- The national health payer Aetna may have chosen to reduce its participation in the Affordable Care Act’s health insurance exchanges due to the Department of Justice’s decision to pursue a lawsuit against the merger between Aetna and Humana. Controversy surrounds Aetna’s decision to pull out of the health insurance exchanges with many believing that Aetna CEO Mark Bertolini saw it as a way to pressure the DOJ to end their lawsuit.
The biggest issue with Aetna dropping out of a number of health insurance exchanges is the fact that it would decrease competition and strip healthcare coverage away from low-income consumers. These consumers may be left with only one or two other options for their health plans, research shows.
The solutions that could address the problems of low-income Americans losing their healthcare coverage options on the health insurance exchanges may be certain reforms that would better incentivize payers to remain in the public marketplace. Additionally, the health payer Aetna could move toward investing more of its resources in the ACA health insurance marketplace instead of pulling back so that more consumers are assured of keeping their coverage options.
According to a letter from five United States Senators, the decision of Aetna to pull out of a number of the health insurance exchanges came soon after the Department of Justice filed a lawsuit against its proposed $37 billion merger with Humana. An important point brought out within the letter is the fact that Aetna is required under contract to pay Humana a $1 billion fee if the acquisition is not completed by December 31, 2016.
These type of fees are common in the midst of a major health insurance merger so that the payer is covered in the case of regulatory blockage of an acquisition. However, now that the outcome of the merger is in doubt, Aetna may see this fee as an “expensive and risky bet,” the letter stated.
Before the Department of Justice announced their plan to block the health insurance merger, Aetna had been planning to invest further in the exchanges and spoke about expanding its participation in 2017. In April and May 2016, Aetna representatives had spoken of their commitment to the public marketplace and their hope to further expand.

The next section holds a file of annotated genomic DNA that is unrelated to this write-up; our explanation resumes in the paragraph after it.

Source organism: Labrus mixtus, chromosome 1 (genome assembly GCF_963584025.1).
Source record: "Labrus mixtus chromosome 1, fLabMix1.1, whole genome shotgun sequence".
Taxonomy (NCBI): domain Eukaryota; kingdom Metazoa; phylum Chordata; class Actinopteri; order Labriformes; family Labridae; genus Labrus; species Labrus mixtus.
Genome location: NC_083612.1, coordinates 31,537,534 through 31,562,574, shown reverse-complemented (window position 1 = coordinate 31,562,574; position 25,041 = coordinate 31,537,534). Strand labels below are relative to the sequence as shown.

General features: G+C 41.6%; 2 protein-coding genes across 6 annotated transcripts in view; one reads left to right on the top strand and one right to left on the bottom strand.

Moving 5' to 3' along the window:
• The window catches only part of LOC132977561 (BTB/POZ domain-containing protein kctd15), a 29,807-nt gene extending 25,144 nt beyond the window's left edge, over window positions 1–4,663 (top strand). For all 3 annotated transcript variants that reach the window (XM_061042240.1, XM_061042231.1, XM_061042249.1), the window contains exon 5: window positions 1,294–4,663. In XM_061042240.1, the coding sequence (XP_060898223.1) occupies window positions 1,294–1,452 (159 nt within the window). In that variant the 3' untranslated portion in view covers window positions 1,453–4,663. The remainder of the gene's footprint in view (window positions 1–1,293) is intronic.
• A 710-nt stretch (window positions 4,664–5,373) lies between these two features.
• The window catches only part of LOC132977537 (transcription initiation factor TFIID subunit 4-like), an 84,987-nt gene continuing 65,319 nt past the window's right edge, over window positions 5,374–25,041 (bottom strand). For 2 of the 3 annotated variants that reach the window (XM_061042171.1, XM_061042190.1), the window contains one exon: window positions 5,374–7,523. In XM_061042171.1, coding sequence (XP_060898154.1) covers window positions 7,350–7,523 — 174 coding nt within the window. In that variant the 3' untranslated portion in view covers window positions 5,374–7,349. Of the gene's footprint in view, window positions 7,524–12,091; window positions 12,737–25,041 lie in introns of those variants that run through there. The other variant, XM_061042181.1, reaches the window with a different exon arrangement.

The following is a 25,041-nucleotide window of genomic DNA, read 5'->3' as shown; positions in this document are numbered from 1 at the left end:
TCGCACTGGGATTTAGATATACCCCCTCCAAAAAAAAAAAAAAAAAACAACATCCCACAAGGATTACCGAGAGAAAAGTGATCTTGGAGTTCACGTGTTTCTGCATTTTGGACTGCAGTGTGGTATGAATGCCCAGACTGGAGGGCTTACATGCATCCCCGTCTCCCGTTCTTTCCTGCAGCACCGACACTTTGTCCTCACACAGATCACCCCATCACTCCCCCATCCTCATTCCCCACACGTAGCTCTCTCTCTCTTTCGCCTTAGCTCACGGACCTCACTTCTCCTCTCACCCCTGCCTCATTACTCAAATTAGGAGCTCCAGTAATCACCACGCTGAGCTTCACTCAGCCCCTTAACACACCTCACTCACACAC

However, when the Department of Justice began investigating the merger more closely, Aetna CEO Mark Bertolini sent a letter to the DOJ explaining that a legal challenge to its merger with Humana would make it difficult for the payer to continue selling plans on the health insurance exchanges.
“Our analysis to date makes clear that if the deal were challenged and/or blocked we would need to take immediate actions to mitigate public exchange and ACA small group losses,” Bertolini wrote in the letter to the DOJ. “Specifically, if the DOJ sues to enjoin the transaction, we will immediately take action to reduce our 2017 exchange footprint. We currently plan, as part of our strategy following the acquisition, to expand from 15 states in 2016 to 20 states in 2017.”
“However, if we are in the midst of litigation over the Humana transaction, given the risks described above, we will not be able to expand to the five additional states. In addition, we would also withdraw from at least five additional states where generating a market return would take too long for us to justify, given the costs associated with a potential breakup of the transaction. In other words, instead of expanding to 20 states next year, we would reduce our presence to no more than 10 states.”
David Balto, counsel for the Coalition to Protect Patient Choice, told HealthPayerIntelligence.com that the lawsuit against Aetna’s health insurance merger should not have affected its ability to participate in the health insurance exchanges.
“Aetna is a very large health insurer with substantial resources that it can draw on. It doesn’t need Humana to compete in insurance markets, and DOJ's decision to block the merger likely doesn't impact its ability to participate in the health care exchanges,” Balto explained. “As others have reported, this claim was likely an attempt by Aetna to establish a quid pro quo with DOJ; let the merger with Humana proceed, and we will maintain and expand our presence on the exchanges.”
“DOJ rightly rejected this underhanded attempt to make a deal. The court will do the same. The courts have always held that an anticompetitive merger cannot be justified if there is some other goal that could be met,” Balto continued. “Every economic study has demonstrated that mergers raise premiums. That history will be dispositive to the court. They claim the merger with Humana will benefit consumers, but they have provided no evidence of this. DOJ said they have seen no evidence that the merger will benefit ordinary Americans; we haven't either. When asked for hard facts on these supposed benefits, the companies have responded with evasions and vague platitudes. The judge is unlikely to find that convincing.”
There may be some challenges that Aetna has faced in continuing their expansion on the health insurance exchanges when its planned merger with Humana was blocked. In general, some payers have faced difficulty with remaining profitable on the exchanges, with Aetna stating it has seen pretax losses of more than $430 million since January 2014.
The solution to the decline in the number of health plans offering coverage through the exchanges may revolve around needed reforms to the Affordable Care Act. New incentives may need to be made to keep payers from losing profit when selling plans on the public marketplace.